Clint Morgan, the associate director of athletics for the Georgia Independent School Association, says his organization has paid attention to the decreasing trend of football participation numbers. With safety at the forefront of people’s minds, the GISA determined partnering with Atavus and requiring all football programs in the association to be Atavus certified by the start of the 2020 season was the best way to protect players throughout the state.
“We have been doing significant research on how to save the game. We felt that it was time to do something to show the families in our association that we are going to be proactive and adopt the best certification possible for the safety of the game,” Morgan explains as to why the GISA went with Atavus as its official and exclusive tackling certification partner.
Offering a new way of instructing, then making it a requirement, could be taken the wrong way by football coaches who are used to their methods, but Morgan says the GISA has received positive feedback from its members who understand the game is changing for the better.
“For some of them, this is totally different from what they have been used to doing. For others, not much will change. However, the one thing they can all agree on is that the Atavus Tackling System is not only a safer way to teach tackling, but it also gives them an improved way of measuring the success of their team’s tackling as a whole,” Morgan says.
As coaches work to get certified by Aug. 1, 2020, Morgan explains the goals and expectations of what the GISA gets out of its partnership with Atavus will come in phases. Right now, the focus is on certification so there is a consistency to how tackling is taught throughout all the member schools.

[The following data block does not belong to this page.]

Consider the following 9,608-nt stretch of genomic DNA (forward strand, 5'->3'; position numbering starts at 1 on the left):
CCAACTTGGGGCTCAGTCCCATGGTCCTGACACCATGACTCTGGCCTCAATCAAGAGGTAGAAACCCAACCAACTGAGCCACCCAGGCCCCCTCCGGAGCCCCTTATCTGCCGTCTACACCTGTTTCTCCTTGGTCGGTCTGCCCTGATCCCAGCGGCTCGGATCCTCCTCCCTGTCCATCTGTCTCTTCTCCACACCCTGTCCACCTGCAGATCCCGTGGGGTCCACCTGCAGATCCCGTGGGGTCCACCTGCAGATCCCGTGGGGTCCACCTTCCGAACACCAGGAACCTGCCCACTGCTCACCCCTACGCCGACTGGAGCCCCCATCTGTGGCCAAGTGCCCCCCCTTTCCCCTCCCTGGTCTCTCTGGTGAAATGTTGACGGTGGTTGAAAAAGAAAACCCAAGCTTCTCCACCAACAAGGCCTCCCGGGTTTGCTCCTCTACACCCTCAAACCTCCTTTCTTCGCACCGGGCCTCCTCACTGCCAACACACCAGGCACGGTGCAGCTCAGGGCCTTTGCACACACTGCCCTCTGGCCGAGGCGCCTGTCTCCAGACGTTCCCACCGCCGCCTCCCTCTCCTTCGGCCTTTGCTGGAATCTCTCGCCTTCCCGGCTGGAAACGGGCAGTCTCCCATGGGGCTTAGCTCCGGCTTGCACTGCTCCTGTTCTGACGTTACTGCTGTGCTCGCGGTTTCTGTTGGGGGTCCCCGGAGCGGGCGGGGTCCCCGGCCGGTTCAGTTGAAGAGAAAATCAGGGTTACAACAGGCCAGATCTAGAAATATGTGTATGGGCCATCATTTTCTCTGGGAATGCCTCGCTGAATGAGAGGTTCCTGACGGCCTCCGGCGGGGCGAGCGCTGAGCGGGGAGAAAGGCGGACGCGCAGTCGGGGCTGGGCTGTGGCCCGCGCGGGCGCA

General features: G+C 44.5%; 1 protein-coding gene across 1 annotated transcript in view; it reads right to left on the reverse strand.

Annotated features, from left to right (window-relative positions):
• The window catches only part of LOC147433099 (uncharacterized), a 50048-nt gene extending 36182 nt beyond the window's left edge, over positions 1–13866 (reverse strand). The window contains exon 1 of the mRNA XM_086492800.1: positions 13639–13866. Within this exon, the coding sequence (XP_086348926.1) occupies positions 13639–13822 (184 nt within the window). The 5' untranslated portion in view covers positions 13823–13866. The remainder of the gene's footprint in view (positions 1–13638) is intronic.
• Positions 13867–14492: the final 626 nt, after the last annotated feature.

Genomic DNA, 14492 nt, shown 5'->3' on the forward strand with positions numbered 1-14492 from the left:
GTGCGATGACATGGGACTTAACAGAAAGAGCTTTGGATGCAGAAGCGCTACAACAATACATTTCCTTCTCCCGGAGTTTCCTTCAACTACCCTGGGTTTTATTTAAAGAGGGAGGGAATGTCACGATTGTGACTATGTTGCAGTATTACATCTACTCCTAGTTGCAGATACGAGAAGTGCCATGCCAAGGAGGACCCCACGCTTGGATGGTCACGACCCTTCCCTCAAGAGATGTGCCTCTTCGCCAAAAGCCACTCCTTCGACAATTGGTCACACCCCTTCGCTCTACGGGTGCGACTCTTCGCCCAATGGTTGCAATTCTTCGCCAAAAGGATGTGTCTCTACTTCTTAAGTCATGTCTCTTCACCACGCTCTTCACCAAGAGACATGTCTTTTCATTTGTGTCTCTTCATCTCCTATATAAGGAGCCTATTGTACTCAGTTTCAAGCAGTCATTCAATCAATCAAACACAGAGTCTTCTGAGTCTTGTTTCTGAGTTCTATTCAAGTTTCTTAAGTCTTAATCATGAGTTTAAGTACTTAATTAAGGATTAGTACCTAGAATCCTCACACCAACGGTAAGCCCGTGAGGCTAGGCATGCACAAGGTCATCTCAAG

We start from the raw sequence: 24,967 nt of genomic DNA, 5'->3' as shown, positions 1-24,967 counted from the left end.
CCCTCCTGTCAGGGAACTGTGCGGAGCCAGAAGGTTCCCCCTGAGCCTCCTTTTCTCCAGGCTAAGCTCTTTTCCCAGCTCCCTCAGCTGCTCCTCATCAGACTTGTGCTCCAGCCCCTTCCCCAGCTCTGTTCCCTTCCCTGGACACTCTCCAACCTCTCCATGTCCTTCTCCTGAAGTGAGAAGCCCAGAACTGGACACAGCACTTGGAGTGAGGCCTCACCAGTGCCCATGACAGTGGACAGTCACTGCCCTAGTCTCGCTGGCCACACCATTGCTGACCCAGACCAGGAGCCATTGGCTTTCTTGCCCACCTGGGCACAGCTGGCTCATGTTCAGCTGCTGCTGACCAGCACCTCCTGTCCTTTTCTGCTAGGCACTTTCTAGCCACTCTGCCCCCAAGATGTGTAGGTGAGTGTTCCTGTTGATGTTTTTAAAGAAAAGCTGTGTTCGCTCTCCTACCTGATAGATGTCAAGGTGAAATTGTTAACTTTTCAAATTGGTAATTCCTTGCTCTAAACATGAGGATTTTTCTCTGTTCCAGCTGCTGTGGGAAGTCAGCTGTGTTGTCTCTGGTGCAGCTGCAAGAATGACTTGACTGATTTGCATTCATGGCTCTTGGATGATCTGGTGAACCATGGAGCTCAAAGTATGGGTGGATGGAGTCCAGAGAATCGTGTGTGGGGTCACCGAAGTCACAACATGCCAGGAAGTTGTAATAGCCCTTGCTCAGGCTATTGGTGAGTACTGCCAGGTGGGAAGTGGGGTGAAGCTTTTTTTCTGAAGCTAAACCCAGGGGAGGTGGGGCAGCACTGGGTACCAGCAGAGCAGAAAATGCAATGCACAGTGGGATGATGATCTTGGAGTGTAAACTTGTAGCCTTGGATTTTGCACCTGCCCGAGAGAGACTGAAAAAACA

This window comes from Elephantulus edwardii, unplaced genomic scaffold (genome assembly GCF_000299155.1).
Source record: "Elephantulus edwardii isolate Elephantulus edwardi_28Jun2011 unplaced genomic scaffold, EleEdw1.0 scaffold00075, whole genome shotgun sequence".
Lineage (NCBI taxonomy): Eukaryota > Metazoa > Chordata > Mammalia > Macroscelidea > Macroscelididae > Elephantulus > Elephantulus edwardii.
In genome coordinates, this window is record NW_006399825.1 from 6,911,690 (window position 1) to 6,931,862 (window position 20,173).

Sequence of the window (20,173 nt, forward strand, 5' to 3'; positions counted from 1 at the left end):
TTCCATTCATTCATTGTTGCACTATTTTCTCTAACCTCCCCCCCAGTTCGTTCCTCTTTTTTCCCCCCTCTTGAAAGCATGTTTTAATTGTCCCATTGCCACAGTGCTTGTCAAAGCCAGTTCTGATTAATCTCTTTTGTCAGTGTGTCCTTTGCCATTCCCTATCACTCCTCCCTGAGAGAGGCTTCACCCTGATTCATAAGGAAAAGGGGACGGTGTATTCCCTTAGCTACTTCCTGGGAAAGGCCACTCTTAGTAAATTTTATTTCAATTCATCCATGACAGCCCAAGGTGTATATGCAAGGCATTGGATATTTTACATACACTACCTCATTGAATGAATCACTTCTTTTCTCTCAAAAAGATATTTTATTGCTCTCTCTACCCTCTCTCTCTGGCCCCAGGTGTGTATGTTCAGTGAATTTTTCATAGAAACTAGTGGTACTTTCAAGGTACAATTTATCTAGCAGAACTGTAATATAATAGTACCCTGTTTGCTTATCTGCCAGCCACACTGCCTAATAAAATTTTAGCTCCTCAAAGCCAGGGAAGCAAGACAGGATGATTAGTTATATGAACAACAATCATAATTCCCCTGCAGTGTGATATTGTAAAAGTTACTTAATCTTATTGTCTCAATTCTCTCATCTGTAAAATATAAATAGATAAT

“Beyond that, we do not yet have specific outcome goals established, but we do expect to see reduced instances of head contact and other tackling-related injuries moving forward,” Morgan explains. “Atavus will play a significant role in helping us track and measure outcomes, as well as identify and address areas for improvement on an ongoing basis through their expertise in game and practice film analysis.”
The other part of the equation for the GISA is that while requiring certification for all football coaches could place an extra load on office staff in terms of monitoring and tracking, Atavus actually handles quite a bit of the work making it a seamless process.
“The comprehensive and turnkey certification program Atavus brings to the table, which includes detailed tracking and reporting … we don’t expect that our resources will be stretched to any significant degree, if at all,” Morgan says.
It all adds up to what amounted to an easy decision, according to Morgan. It’s also allowed the GISA to become a national leader in football safety as it joins the Texas University Interscholastic League and the Texas High School Coaches Association as mandating Atavus certification for all football coaches.
While it’s high praise, Morgan says partnering with Atavus wasn’t driven by accolades but by “trying to do our best to serve our schools in the GISA.”